SHANGHAI—You know those time-lapse videos of sunflowers sprouting, zipping straight up, and bursting into bloom in the space of a few seconds? While flipping the TV channels in my hotel room, I saw a Chinese-language ad featuring a new variation: an entire city of skyscrapers popping out of the ground and rising heavenward at a miraculous speed.
Maybe that ad was created with modern technology. Or maybe it was just a real-time video of what has happened here in Shanghai. It has transformed itself from a decaying industrial city to a gleaming, futuristic metropolis in the historical equivalent of the blink of an eye.
The gaudiest results of the metamorphosis lie in the area east of the Huangpu River. That area, known as Pudong, is the home of the Shanghai Stock Exchange, a magnetic levitation train that goes 250 mph, and, a year from now, Expo 2010—what we used to call a world's fair. Its annual economic output of $38 billion surpasses not only that of most cities but most countries. Yet fewer than 20 years ago, it was a sleepy farm region dotted with rice paddies, offering a lovely home for frogs.
Given its proximity to one of China's biggest cities, what has happened may sound natural and inevitable in retrospect. It wasn't. As long ago as the 1950s, I'm told, Shanghai's first communist mayor, Chen Yi, used to lament that such nice real estate couldn't be developed because it was on the wrong side of the river.
What kept the area backward was the economic system he served: communism. What freed its potential was removing the shackles imposed when Mao Tse-tung and his party gained power in 1949.
Since its inception, the Chinese government has carried out some gigantic economic experiments, most of them catastrophic. In the 1950s, Mao launched a crash program in industrialization that devastated the economy and caused some 15 million people to starve to death.
In the 1960s, he initiated the Cultural Revolution, which encouraged violent rampages by young ideological fanatics and banished anyone with an education, above-average skills, or managerial experience into the countryside to shovel manure. Results: more economic destruction and millions more dead.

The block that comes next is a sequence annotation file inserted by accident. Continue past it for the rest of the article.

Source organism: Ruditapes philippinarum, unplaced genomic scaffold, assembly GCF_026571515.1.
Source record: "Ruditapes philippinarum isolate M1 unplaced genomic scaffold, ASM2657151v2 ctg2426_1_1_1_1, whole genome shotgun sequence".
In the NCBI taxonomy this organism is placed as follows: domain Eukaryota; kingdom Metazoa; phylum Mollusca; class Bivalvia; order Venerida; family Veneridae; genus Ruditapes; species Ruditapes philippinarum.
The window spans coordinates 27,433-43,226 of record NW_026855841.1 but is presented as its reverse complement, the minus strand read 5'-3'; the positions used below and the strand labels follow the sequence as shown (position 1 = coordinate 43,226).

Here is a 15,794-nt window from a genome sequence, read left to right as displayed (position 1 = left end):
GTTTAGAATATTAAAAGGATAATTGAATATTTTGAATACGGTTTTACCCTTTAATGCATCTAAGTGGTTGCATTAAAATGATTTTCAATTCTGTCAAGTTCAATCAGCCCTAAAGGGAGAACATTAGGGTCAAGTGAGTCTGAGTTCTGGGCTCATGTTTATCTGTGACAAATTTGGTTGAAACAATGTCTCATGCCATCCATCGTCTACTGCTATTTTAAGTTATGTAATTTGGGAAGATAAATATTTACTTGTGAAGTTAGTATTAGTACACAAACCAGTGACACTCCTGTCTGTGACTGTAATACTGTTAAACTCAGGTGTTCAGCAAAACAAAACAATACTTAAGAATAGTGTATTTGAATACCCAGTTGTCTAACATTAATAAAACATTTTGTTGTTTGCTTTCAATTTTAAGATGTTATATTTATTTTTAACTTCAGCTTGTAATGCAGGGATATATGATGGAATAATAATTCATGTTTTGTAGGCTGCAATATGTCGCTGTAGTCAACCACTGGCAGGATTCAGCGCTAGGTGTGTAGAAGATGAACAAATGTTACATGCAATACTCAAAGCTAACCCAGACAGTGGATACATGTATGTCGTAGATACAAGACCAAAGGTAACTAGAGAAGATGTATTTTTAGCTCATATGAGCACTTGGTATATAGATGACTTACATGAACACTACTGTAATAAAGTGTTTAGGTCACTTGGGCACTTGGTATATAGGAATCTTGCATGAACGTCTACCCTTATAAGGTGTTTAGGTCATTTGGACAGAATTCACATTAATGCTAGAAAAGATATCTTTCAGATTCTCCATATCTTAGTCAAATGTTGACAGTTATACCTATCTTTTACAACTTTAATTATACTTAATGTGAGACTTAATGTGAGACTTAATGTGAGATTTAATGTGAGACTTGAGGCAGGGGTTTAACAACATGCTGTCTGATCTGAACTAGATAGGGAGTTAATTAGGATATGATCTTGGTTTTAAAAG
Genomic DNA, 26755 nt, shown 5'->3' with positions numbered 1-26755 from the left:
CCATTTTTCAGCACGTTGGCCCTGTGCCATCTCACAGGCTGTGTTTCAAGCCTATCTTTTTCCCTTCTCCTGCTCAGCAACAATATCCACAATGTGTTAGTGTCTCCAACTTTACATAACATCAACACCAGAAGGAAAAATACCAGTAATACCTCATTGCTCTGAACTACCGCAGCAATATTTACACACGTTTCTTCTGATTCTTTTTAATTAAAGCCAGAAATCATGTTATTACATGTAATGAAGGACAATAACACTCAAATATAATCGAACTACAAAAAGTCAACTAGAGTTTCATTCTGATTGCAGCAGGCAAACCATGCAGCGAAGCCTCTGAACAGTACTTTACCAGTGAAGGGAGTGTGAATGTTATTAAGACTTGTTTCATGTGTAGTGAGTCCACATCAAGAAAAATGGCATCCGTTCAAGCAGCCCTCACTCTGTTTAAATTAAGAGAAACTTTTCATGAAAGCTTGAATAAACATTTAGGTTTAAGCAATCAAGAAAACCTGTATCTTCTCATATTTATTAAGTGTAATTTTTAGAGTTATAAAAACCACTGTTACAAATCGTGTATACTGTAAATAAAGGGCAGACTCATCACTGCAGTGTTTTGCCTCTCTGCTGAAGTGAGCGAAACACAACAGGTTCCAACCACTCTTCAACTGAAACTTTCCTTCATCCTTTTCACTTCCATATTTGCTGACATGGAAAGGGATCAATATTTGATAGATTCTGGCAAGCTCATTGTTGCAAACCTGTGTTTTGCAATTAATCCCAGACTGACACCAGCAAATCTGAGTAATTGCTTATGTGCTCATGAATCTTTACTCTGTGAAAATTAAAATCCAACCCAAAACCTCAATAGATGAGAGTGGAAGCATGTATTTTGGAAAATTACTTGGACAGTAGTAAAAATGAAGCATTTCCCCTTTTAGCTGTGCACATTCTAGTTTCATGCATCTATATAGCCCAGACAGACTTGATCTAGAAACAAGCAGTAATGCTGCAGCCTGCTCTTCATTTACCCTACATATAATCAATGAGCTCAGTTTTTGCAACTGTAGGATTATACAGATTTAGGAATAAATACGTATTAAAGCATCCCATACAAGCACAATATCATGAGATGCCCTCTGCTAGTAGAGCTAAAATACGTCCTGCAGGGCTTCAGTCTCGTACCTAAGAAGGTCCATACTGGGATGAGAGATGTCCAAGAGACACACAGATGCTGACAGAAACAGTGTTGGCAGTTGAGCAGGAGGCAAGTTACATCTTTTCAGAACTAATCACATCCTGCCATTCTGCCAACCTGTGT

But in 1979, the government decided to try a different approach: creating special zones where normal markets would be permitted to operate. They called it "socialism with Chinese characteristics," but it looked an awful lot like capitalism. The one in Pudong was created in 1990.
This time, disaster failed to ensue. On the contrary, the broad reversal succeeded beyond Ayn Rand's wildest dreams.
In the ensuing three decades, the Chinese economy has tripled in size—and then tripled again. The World Bank says that in 1981, 65 percent of Chinese were poor. Today the figure is 4 percent.
In less than 30 years, China's economic miracle has raised half a billion people—one out of every 10 people on the planet—out of poverty. Nothing in human history comes close to that achievement.
This year, like every other country, China is feeling the effects of the global recession. So its economy will probably expand by only 6 or 7 percent this year—which would represent eye-popping growth almost anywhere else.
Economic progress, of course, has side effects, and lately those have gotten China plenty of attention—for producing clouds of greenhouse-gas emissions, putting pressure on oil supplies, exporting like mad, and becoming the U.S. government's biggest creditor. China as an economic powerhouse gives some Westerners nightmares.
But next to mass chaos, poverty, and famine, those problems look pretty manageable, if not mythical. And it would be the height of perversity to conclude that the rest of the world suffers because 1.3 billion Chinese are now free to make constructive use of their energy and talent.
Not all of them have seen the benefits of that opportunity. But it is safe to bet that few of them would trade the economic experiment going on today for the harebrained exercises that preceded it.
Over the last few decades, China has demonstrated definitively how to generate either want or wealth. Zhang Min, a senior official of the Chinese People's Institute of Foreign Affairs, worked Pudong's rice fields as a boy and marvels at what it has become.
What accounts for the change, I ask. He recalls what was said by a Chinese leader: "Same earth. Same sky. Same people. Different policy."
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